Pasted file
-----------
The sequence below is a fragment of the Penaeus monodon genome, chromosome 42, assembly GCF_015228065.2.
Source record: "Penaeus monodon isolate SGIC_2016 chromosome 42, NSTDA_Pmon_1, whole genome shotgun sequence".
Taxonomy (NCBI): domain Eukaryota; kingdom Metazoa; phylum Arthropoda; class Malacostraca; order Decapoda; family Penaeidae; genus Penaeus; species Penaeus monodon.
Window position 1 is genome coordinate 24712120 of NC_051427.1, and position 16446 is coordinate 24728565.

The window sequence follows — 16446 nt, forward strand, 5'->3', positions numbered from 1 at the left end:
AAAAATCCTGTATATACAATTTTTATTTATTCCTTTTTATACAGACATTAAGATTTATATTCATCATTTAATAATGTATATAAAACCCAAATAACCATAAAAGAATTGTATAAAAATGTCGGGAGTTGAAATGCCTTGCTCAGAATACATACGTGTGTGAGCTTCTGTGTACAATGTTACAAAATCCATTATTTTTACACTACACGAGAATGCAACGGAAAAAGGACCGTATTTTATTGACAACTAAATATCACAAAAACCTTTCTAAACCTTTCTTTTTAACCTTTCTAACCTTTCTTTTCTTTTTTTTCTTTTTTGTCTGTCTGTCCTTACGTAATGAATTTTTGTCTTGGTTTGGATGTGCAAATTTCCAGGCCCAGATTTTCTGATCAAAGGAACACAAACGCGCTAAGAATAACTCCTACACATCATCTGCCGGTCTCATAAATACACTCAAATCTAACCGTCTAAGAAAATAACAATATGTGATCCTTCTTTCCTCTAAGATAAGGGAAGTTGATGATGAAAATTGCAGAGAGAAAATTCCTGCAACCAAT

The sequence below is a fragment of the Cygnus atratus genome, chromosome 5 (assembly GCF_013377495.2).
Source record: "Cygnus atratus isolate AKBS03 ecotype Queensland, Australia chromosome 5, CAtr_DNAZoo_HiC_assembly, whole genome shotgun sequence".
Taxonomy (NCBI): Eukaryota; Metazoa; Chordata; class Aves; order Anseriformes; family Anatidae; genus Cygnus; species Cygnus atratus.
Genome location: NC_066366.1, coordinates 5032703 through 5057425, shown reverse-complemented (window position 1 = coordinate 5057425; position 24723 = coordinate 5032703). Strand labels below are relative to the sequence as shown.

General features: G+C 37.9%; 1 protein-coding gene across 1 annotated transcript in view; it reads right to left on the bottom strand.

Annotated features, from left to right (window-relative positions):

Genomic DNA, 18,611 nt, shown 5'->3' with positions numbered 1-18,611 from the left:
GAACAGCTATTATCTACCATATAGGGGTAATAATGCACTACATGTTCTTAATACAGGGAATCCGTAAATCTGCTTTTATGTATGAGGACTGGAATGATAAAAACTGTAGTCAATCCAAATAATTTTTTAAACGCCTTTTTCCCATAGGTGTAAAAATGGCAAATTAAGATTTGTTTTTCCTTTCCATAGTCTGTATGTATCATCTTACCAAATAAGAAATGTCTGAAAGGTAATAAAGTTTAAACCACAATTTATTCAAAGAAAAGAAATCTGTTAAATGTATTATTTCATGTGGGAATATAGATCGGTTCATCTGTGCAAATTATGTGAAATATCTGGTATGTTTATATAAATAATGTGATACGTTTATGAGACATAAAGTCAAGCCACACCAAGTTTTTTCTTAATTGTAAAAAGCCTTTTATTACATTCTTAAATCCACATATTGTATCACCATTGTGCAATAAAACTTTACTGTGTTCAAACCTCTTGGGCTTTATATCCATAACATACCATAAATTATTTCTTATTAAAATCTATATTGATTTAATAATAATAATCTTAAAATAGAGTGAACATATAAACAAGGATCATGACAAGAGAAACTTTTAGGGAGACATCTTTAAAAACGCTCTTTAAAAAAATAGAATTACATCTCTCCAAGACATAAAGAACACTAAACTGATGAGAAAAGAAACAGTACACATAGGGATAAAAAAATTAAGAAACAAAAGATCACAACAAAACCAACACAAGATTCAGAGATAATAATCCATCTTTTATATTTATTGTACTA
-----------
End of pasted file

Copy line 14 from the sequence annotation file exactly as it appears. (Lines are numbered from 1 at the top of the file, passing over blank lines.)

GAACAGCTATTATCTACCATATAGGGGTAATAATGCACTACATGTTCTTAATACAGGGAATCCGTAAATCTGCTTTTATGTATGAGGACTGGAATGATAAAAACTGTAGTCAATCCAAATAATTTTTTAAACGCCTTTTTCCCATAGGTGTAAAAATGGCAAATTAAGATTTGTTTTTCCTTTCCATAGTCTGTATGTATCATCTTACCAAATAAGAAATGTCTGAAAGGTAATAAAGTTTAAACCACAATTTATTCAAAGAAAAGAAATCTGTTAAATGTATTATTTCATGTGGGAATATAGATCGGTTCATCTGTGCAAATTATGTGAAATATCTGGTATGTTTATATAAATAATGTGATACGTTTATGAGACATAAAGTCAAGCCACACCAAGTTTTTTCTTAATTGTAAAAAGCCTTTTATTACATTCTTAAATCCACATATTGTATCACCATTGTGCAATAAAACTTTACTGTGTTCAAACCTCTTGGGCTTTATATCCATAACATACCATAAATTATTTCTTATTAAAATCTATATTGATTTAATAATAATAATCTTAAAATAGAGTGAACATATAAACAAGGATCATGACAAGAGAAACTTTTAGGGAGACATCTTTAAAAACGCTCTTTAAAAAAATAGAATTACATCTCTCCAAGACATAAAGAACACTAAACTGATGAGAAAAGAAACAGTACACATAGGGATAAAAAAATTAAGAAACAAAAGATCACAACAAAACCAACACAAGATTCAGAGATAATAATCCATCTTTTATATTTATTGTACTA